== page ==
Credit where it’s due: a respose to “HEAT sparks ray of hope”


The youth who were evicted last summer from their shelter under the Granville Bridge deserve credit for the opening up of new rooms at the Dunsmuir House (the Marble Arch was already opened). On the day they were evicted from the 1st shelter, they refused to be dispersed or relocated to Catholic Charity’s shelter. They camped out until the police arrived to throw them onto the street. Then they camped out in the alley. They spoke to the media about how they felt about someone who threw a bag of human feces at them with a note that said “go back to the east side where you belong, losers, more bombs to come.” With the spotlight on, BC Housing kicked into gear and found hotels for everyone to move to. The youth were supported by Carnegie Action, Citywide Housing Coalition, Pivot Legal Society, Streams of Justice, West End Residents Association and Just Build It (a group of condo owners from the Downtown Eastside that want social housing in their neighbourhood). Vision and BC Housing are responding to a growing movement of Vancouver residents, the housed and the not housed, who are working together to end homelessness. Opening up hotel rooms is only a first step. Let’s keep working together, Vancouver residents, for permanent subsidized housing for tens of thousands in our city who need it. We can do it.

Wendy Pedersen

Carnegie Community Action Project


HEAT sparks ray of hope
Allen Garr
Vancouver Courier

For a moment let’s take a break from the bad news and look at something positive.

One of the undeniable successes of this past year was the implementation of the five HEAT shelters. These came from Mayor Gregor Robertson’s Homeless Emergency Action Team, which recommended reducing street homelessness by opening “low-barrier” shelters–facilities that would accept folks with pets and shopping carts and mental illness and serious drug habits.

The 2010 Winter Olympics preoccupied council this past year. But that train was already moving down the track when Vision formed the majority. While it was not a simple matter by any means, it was clearly a matter of making sure the rollout happened in an orderly and on-time fashion.

The issue that has captured what Vision Coun. Kerry Jang refers to as “our heart and soul” was street homelessness and low-cost housing. The HEAT announcement came within days of Robertson’s inauguration and just as winter was closing in.

Those shelters took 500 of the city’s most difficult to house folks off the streets. The impact was immediate. The DVBIA, the Downtown Business in Improvement Association, monitored the homeless situation over the next several months and reported several outcomes: The incidents of trespass dropped as fewer people sought refuge sleeping rough out on the streets. The reports of aggressive panhandling dropped while passive panhandling went up arguably because more people were being fed and receiving treatment through shelters and the staff servicing them. They were less desperate to fill their bellies and beginning to find some order in their lives.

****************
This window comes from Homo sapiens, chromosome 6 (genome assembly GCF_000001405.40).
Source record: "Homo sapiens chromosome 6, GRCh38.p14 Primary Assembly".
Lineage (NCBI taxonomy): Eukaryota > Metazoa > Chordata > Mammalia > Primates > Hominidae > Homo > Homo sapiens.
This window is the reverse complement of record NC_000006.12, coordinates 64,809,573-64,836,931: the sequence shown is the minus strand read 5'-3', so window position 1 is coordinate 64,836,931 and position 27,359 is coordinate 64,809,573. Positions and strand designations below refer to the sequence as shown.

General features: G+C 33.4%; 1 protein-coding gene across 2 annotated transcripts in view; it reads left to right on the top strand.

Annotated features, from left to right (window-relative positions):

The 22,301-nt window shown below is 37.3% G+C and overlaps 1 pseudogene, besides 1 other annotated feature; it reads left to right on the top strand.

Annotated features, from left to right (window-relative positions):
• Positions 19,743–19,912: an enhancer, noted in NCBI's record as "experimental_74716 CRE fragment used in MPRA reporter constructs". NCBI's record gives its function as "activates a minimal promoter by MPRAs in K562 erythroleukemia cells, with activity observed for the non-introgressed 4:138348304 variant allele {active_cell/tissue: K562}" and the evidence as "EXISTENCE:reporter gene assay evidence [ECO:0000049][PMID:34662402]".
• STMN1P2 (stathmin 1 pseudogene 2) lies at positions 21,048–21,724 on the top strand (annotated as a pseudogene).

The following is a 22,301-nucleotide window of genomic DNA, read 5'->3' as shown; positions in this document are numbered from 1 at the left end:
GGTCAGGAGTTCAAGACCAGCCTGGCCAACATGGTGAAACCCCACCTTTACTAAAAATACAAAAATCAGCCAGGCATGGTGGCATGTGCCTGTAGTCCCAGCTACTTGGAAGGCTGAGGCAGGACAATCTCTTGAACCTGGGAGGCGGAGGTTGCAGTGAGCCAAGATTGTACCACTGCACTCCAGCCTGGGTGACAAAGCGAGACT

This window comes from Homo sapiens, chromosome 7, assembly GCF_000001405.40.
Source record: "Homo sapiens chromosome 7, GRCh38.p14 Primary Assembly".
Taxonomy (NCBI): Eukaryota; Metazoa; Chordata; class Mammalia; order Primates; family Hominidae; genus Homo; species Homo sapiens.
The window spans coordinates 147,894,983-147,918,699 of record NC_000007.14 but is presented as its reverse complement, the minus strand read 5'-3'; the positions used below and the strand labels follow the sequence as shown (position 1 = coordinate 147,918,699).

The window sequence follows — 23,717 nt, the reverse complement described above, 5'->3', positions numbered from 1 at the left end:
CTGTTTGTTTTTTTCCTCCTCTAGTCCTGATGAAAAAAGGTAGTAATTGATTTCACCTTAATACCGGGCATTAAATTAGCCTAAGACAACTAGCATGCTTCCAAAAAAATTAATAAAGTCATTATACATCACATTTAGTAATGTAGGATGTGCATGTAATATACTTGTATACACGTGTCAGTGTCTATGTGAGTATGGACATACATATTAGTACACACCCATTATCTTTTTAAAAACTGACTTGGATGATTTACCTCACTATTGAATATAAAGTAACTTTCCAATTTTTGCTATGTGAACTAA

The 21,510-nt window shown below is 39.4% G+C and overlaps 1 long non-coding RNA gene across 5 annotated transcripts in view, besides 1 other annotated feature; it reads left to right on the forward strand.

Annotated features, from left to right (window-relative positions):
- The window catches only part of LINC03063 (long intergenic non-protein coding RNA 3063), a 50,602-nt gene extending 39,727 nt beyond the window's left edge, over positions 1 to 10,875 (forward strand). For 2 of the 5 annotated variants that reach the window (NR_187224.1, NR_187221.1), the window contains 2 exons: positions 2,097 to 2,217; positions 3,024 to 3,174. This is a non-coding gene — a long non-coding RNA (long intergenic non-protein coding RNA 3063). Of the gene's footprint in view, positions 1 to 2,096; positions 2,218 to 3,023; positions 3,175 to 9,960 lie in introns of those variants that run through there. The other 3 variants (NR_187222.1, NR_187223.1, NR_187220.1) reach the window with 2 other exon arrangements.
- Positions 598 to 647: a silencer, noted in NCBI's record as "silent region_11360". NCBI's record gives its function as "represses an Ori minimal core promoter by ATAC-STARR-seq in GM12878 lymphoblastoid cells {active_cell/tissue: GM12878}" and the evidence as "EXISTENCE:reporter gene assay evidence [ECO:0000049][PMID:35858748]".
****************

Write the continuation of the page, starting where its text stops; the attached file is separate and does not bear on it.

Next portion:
If there was a failure it was in a complete lack of effective consultation with the neighbours, particularly around the two shelters at the north end of the Granville Bridge, by either city staff or Robertson and his council. That became a more serious problem when funding for those shelters was extended another three months and Robertson continued to duck the flack from residents who were feeling less and less safe in their neighbourhoods.

But those missteps were just a distraction from the real point of the exercise.

By summer, the two shelters on Granville and Howe were shut down, but not before more permanent housing was found in government funded SROs:

Dunsmuir House and the Marble Arch.

If you doubt the success of this strategy let me offer a note from Vancouver’s homeless outreach worker Judy Graves, the city’s frontline expert on the issue. She has known and worked with the homeless people who were in those two shelters since they were kids on our city’s streets. She told me the transformation is a “miracle.”

She visited Dunsmuir House a few weeks ago and sent that confidential note to council. I have abbreviated it here.

“Everyone that I spoke to was radiantly happy with their rooms, with being in Dunsmuir and the Marble Arch, every one of them spoke about how very glad they were to be living inside, that living outside was over for them forever.

“And every one of them said how glad they were to be in their own neighbourhood and not in the DTES.

“I asked them what they were doing for food, and they said they were still having to panhandle for food money. They said after having to sleep out for years in weather like this–sitting outside panhandling a few hours a day wasn’t such a big deal!

“From all the folks and dogs I spoke with this morning–thank you for HEAT. Thank you for Dunsmuir. Thank you for the Marble Arch. Thank you for welcoming the dogs. Thank you for bringing us back together with the awesome Raincity staff. Thank you for coming through for us.”

The problem of street homelessness is far from solved. But there is at least this ray of hope. And what better season for it.